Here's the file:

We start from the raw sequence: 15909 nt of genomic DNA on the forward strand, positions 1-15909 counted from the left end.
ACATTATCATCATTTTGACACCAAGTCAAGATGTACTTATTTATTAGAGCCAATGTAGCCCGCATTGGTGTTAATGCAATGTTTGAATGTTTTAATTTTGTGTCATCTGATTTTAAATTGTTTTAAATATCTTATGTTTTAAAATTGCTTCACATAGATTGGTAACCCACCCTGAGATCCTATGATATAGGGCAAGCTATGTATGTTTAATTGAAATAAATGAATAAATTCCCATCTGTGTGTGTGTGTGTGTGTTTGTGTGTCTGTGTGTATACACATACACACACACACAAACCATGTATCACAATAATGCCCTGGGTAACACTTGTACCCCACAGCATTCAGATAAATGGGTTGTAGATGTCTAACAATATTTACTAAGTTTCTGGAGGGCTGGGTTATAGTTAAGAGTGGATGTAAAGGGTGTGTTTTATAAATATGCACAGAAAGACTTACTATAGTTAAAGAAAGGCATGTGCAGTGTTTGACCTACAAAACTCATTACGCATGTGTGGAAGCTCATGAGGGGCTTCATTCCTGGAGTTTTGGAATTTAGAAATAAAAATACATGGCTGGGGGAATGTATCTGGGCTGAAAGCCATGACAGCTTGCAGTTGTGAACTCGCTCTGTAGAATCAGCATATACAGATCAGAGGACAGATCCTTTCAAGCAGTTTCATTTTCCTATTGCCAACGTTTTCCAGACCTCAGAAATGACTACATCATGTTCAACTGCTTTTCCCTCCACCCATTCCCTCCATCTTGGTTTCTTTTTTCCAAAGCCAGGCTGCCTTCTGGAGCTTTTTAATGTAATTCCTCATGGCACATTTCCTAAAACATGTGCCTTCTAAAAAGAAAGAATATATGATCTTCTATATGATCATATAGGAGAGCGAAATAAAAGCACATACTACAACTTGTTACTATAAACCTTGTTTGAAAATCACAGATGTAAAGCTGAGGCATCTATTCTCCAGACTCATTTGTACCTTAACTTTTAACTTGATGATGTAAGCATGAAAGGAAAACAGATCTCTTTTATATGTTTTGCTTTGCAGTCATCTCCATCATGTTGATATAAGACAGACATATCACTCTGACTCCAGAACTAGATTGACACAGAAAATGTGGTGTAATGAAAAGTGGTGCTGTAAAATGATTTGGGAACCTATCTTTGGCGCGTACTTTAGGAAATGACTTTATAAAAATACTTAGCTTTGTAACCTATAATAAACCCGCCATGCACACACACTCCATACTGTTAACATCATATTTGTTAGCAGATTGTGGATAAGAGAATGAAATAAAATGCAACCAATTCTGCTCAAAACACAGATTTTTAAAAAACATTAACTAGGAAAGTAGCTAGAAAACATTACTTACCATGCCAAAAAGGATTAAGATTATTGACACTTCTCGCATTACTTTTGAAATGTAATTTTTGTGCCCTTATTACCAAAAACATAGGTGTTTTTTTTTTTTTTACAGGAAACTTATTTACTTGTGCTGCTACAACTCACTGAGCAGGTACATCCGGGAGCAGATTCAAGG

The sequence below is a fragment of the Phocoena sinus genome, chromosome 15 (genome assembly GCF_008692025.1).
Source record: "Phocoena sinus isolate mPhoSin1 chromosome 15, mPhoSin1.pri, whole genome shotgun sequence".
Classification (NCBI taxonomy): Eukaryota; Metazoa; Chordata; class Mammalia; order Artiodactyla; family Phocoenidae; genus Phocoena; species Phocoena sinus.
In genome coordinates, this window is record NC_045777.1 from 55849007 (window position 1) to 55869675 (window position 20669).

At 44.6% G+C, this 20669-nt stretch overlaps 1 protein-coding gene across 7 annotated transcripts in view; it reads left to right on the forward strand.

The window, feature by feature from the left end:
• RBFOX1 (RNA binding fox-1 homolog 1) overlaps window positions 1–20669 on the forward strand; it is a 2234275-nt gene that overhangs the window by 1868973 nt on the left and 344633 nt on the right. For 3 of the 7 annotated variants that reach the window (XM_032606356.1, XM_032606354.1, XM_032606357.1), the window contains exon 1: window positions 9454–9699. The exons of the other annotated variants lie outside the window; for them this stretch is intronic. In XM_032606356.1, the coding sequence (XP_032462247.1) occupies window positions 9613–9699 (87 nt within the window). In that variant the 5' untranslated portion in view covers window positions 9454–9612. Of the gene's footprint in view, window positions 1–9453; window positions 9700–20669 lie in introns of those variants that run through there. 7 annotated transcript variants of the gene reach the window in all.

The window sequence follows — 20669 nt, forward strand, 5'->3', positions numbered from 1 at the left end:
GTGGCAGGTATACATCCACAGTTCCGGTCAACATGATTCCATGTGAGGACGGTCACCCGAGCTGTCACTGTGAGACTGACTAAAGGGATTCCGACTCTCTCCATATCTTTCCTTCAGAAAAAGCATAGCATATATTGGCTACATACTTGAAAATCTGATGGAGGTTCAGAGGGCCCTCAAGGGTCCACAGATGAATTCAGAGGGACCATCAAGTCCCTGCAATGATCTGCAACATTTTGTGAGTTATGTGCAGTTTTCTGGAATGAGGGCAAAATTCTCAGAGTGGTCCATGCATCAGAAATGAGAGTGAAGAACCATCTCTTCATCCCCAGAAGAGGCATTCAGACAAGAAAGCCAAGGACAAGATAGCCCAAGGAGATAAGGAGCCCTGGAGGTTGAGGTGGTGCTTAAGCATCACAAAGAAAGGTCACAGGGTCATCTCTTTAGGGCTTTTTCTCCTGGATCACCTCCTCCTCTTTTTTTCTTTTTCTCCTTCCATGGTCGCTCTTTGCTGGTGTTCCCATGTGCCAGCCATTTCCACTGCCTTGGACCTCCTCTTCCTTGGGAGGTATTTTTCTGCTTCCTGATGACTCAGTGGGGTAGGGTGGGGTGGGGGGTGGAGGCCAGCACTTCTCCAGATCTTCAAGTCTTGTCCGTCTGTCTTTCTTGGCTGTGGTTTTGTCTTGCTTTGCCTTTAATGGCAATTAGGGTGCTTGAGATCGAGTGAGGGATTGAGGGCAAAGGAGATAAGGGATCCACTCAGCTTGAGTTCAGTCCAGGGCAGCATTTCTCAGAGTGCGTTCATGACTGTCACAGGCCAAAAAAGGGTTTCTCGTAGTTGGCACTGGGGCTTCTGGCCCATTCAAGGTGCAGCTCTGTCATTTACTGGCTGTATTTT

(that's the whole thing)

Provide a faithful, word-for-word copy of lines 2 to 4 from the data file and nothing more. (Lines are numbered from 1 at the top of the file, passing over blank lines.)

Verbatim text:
ACATTATCATCATTTTGACACCAAGTCAAGATGTACTTATTTATTAGAGCCAATGTAGCCCGCATTGGTGTTAATGCAATGTTTGAATGTTTTAATTTTGTGTCATCTGATTTTAAATTGTTTTAAATATCTTATGTTTTAAAATTGCTTCACATAGATTGGTAACCCACCCTGAGATCCTATGATATAGGGCAAGCTATGTATGTTTAATTGAAATAAATGAATAAATTCCCATCTGTGTGTGTGTGTGTGTGTTTGTGTGTCTGTGTGTATACACATACACACACACACAAACCATGTATCACAATAATGCCCTGGGTAACACTTGTACCCCACAGCATTCAGATAAATGGGTTGTAGATGTCTAACAATATTTACTAAGTTTCTGGAGGGCTGGGTTATAGTTAAGAGTGGATGTAAAGGGTGTGTTTTATAAATATGCACAGAAAGACTTACTATAGTTAAAGAAAGGCATGTGCAGTGTTTGACCTACAAAACTCATTACGCATGTGTGGAAGCTCATGAGGGGCTTCATTCCTGGAGTTTTGGAATTTAGAAATAAAAATACATGGCTGGGGGAATGTATCTGGGCTGAAAGCCATGACAGCTTGCAGTTGTGAACTCGCTCTGTAGAATCAGCATATACAGATCAGAGGACAGATCCTTTCAAGCAGTTTCATTTTCCTATTGCCAACGTTTTCCAGACCTCAGAAATGACTACATCATGTTCAACTGCTTTTCCCTCCACCCATTCCCTCCATCTTGGTTTCTTTTTTCCAAAGCCAGGCTGCCTTCTGGAGCTTTTTAATGTAATTCCTCATGGCACATTTCCTAAAACATGTGCCTTCTAAAAAGAAAGAATATATGATCTTCTATATGATCATATAGGAGAGCGAAATAAAAGCACATACTACAACTTGTTACTATAAACCTTGTTTGAAAATCACAGATGTAAAGCTGAGGCATCTATTCTCCAGACTCATTTGTACCTTAACTTTTAACTTGATGATGTAAGCATGAAAGGAAAACAGATCTCTTTTATATGTTTTGCTTTGCAGTCATCTCCATCATGTTGATATAAGACAGACATATCACTCTGACTCCAGAACTAGATTGACACAGAAAATGTGGTGTAATGAAAAGTGGTGCTGTAAAATGATTTGGGAACCTATCTTTGGCGCGTACTTTAGGAAATGACTTTATAAAAATACTTAGCTTTGTAACCTATAATAAACCCGCCATGCACACACACTCCATACTGTTAACATCATATTTGTTAGCAGATTGTGGATAAGAGAATGAAATAAAATGCAACCAATTCTGCTCAAAACACAGATTTTTAAAAAACATTAACTAGGAAAGTAGCTAGAAAACATTACTTACCATGCCAAAAAGGATTAAGATTATTGACACTTCTCGCATTACTTTTGAAATGTAATTTTTGTGCCCTTATTACCAAAAACATAGGTGTTTTTTTTTTTTTTACAGGAAACTTATTTACTTGTGCTGCTACAACTCACTGAGCAGGTACATCCGGGAGCAGATTCAAGG

The sequence below is a fragment of the Phocoena sinus genome, chromosome 15 (genome assembly GCF_008692025.1).
Source record: "Phocoena sinus isolate mPhoSin1 chromosome 15, mPhoSin1.pri, whole genome shotgun sequence".